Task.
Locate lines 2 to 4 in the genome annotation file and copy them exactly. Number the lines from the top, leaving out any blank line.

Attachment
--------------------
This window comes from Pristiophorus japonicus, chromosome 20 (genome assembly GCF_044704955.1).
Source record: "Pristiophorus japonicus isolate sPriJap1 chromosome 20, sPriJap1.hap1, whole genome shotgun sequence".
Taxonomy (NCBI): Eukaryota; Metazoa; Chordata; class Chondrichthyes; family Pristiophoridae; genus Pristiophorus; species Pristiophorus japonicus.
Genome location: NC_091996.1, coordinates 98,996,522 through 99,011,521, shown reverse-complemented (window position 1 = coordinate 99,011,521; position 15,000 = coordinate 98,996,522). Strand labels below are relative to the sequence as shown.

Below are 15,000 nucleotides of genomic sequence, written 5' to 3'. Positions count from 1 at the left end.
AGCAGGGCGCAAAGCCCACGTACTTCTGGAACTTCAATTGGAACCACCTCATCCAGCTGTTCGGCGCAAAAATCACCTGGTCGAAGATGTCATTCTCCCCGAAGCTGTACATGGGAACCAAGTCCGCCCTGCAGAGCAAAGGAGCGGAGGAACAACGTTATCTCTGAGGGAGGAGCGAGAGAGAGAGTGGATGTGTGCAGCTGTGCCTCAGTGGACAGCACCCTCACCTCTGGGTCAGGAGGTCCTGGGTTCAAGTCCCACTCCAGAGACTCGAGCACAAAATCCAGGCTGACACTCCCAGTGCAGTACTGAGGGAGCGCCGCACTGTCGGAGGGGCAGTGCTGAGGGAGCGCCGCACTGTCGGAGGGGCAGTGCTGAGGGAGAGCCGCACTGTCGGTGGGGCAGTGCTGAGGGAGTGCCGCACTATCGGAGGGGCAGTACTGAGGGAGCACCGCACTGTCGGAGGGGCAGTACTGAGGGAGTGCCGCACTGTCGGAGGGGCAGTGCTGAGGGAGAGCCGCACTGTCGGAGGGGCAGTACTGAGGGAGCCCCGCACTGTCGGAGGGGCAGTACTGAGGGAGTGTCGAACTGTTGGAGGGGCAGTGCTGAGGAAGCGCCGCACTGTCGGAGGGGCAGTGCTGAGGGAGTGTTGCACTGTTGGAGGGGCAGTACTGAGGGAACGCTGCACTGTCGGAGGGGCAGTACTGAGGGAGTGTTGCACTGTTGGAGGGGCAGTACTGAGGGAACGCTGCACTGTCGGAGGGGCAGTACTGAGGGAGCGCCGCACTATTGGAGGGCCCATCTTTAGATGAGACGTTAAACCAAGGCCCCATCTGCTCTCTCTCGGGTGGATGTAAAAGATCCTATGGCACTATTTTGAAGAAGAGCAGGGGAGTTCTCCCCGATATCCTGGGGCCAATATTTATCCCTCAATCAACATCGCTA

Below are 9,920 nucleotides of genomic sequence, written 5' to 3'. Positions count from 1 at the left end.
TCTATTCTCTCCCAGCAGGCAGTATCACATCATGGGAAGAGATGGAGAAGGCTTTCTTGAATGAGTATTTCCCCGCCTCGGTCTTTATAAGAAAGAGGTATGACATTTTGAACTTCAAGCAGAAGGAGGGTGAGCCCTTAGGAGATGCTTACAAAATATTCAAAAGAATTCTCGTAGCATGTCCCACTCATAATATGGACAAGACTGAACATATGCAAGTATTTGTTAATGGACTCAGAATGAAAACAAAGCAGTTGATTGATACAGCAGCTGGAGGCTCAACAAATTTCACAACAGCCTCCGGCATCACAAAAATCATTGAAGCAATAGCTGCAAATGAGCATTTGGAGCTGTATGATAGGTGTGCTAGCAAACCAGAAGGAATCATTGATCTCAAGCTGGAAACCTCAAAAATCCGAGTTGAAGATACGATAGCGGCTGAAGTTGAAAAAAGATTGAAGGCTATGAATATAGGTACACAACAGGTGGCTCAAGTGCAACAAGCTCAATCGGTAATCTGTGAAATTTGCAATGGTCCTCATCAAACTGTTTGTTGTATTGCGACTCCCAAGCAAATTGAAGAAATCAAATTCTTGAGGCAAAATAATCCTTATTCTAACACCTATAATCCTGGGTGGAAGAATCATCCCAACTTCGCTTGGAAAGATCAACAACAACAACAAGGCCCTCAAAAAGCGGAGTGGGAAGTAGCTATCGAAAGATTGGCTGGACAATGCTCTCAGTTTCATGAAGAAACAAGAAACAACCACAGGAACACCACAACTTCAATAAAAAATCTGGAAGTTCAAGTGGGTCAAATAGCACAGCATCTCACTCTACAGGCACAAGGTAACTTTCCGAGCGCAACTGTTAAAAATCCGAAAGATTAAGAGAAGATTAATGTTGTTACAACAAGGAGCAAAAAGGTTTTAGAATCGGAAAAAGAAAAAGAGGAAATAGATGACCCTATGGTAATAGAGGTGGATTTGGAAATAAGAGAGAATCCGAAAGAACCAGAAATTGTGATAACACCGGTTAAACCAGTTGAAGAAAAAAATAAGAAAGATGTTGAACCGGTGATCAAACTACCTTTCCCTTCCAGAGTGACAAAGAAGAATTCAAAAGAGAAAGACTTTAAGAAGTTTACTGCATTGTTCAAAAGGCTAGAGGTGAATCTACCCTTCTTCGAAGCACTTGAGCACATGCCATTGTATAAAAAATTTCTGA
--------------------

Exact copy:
Source record: "Pristiophorus japonicus isolate sPriJap1 chromosome 20, sPriJap1.hap1, whole genome shotgun sequence".
Taxonomy (NCBI): Eukaryota; Metazoa; Chordata; class Chondrichthyes; family Pristiophoridae; genus Pristiophorus; species Pristiophorus japonicus.
Genome location: NC_091996.1, coordinates 98,996,522 through 99,011,521, shown reverse-complemented (window position 1 = coordinate 99,011,521; position 15,000 = coordinate 98,996,522). Strand labels below are relative to the sequence as shown.